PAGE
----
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Because the R-squared is positively biased,
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we have introduced the
adjusted R-squared statistic,
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which penalizes complex models.
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So when your R-squared goes up,
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just because you have too
many variables in the model,
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then adjusted r-square adjusts the r-squared down
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to compensate for that bias.
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So it calculates an adjusted value and
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the adjustment is based on
the number of observations
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and the sample size.
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When the sample size is large and
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you have a very small number of variables,
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for example, if you have five independent
variables and 500 observations,
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you have 100 observations for
each independent variable,
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the adjustment is very small.
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If you have, let's say 25 observations
and 100 units in your sample,
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then the adjustment is pretty large,
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because you have only four observations
for each independent variable.
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One problem is that
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the adjusted r-square is not unbiased either,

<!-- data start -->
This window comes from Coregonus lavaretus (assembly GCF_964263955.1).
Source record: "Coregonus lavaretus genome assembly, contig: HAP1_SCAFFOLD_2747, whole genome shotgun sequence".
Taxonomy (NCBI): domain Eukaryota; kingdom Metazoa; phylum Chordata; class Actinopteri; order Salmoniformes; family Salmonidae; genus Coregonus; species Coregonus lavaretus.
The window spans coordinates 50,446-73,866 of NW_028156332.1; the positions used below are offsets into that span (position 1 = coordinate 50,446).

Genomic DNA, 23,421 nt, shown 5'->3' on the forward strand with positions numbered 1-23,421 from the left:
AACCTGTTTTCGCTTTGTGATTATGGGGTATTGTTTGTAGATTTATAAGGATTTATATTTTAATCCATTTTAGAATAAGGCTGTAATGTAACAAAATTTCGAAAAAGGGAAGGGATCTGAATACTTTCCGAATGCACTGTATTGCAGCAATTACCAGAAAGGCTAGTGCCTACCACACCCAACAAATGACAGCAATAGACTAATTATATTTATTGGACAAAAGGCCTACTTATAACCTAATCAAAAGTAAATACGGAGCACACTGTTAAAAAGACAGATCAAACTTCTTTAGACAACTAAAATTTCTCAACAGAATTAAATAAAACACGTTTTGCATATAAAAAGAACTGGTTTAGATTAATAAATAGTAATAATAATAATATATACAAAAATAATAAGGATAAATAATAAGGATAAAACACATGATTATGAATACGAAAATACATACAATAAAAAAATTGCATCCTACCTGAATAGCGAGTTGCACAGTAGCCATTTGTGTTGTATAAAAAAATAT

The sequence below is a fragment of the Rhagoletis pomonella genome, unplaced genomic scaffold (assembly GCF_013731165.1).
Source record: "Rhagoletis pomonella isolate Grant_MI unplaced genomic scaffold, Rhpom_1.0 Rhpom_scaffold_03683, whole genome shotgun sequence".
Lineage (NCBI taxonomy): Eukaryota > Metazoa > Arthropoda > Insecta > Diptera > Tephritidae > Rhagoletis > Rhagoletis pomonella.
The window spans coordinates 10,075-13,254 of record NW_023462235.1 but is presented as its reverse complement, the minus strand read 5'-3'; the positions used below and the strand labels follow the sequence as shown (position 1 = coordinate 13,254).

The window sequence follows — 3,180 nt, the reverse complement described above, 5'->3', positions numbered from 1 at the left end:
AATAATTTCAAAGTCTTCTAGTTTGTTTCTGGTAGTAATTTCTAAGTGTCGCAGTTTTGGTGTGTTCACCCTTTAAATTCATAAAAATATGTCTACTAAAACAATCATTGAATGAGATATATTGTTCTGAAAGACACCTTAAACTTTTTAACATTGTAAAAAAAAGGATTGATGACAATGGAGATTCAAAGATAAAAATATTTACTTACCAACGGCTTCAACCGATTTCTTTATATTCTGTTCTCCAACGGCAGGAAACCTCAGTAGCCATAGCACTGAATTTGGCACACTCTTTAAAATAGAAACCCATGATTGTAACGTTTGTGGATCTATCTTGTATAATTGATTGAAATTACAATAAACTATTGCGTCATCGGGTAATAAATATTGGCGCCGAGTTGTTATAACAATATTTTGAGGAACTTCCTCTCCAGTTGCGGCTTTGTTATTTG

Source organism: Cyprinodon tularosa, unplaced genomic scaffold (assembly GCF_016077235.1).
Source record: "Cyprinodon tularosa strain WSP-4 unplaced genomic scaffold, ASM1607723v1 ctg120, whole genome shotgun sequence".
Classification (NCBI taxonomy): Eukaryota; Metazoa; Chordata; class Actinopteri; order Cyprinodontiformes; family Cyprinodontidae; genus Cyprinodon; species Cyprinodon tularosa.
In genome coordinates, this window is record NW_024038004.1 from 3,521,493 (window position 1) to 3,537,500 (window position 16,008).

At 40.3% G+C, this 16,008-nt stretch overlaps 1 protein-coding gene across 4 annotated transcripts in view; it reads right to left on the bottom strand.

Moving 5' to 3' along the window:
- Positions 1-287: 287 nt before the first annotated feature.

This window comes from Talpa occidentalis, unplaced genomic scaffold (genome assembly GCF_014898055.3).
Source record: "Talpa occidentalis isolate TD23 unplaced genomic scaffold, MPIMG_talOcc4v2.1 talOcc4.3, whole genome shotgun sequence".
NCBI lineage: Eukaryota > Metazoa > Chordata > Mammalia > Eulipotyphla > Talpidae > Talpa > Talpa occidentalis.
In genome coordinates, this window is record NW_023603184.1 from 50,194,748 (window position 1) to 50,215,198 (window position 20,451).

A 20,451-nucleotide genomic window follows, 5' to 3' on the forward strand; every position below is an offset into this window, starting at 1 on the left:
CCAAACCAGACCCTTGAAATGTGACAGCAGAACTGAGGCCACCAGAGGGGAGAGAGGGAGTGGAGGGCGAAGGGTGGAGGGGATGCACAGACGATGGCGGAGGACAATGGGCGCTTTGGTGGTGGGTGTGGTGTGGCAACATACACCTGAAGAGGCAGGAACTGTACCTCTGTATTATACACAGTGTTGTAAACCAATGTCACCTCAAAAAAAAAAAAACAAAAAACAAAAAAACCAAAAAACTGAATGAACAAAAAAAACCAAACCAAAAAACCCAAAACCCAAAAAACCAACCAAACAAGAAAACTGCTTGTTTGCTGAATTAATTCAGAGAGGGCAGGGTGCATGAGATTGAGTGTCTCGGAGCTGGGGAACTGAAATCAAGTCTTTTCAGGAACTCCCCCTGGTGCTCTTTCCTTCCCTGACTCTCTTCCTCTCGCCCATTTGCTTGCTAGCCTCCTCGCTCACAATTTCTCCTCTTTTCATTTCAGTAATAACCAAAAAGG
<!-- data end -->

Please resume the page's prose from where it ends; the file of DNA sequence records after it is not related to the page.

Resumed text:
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but it can be expected to be less
biased than the actual R-squared.
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To actually get an unbiased estimate of the
population R-squared is quite difficult,
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so we don't normally do that.
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The R-squared tells us whether the
model explains the data at all,
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so when R-squared is 0 then
it's the end of interpretation,
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the variables, the independent variables
don't explain the dependent variable at all.
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Then the question is,
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how much is a meaningful explanation?
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If you explain 1 % of a phenomenon,
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in some context that is meaningful,
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in other contexts, it's not meaningful.
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The behavior of people and the
performance of organizations,
00:04:13.120 --> 00:04:15.430
it's very difficult to predict or explain,
00:04:15.430 --> 00:04:18.340
because it depends on so many different things.
00:04:18.340 --> 00:04:20.710
And therefore in social sciences
00:04:20.710 --> 00:04:26.230
the R-squared typically vary
in the 10-20-30 % ballpark.
00:04:26.230 --> 00:04:27.730
So if you have a 30 percent R-squared,
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then you have a pretty good explanation,
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or you could also have a flawed study,
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but we'll talk about that a bit later.
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So you have to consider the context.
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In natural sciences R-squared of 99
percent could be considered not large enough.
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So R-squared is useful for the first check of
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whether the interpretation of
the results further makes sense.
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If R-squared is too small,
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then we know that none of these
variables in the model actually matter
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for the dependent variable.
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So interpreting the effects of each
independent variable separately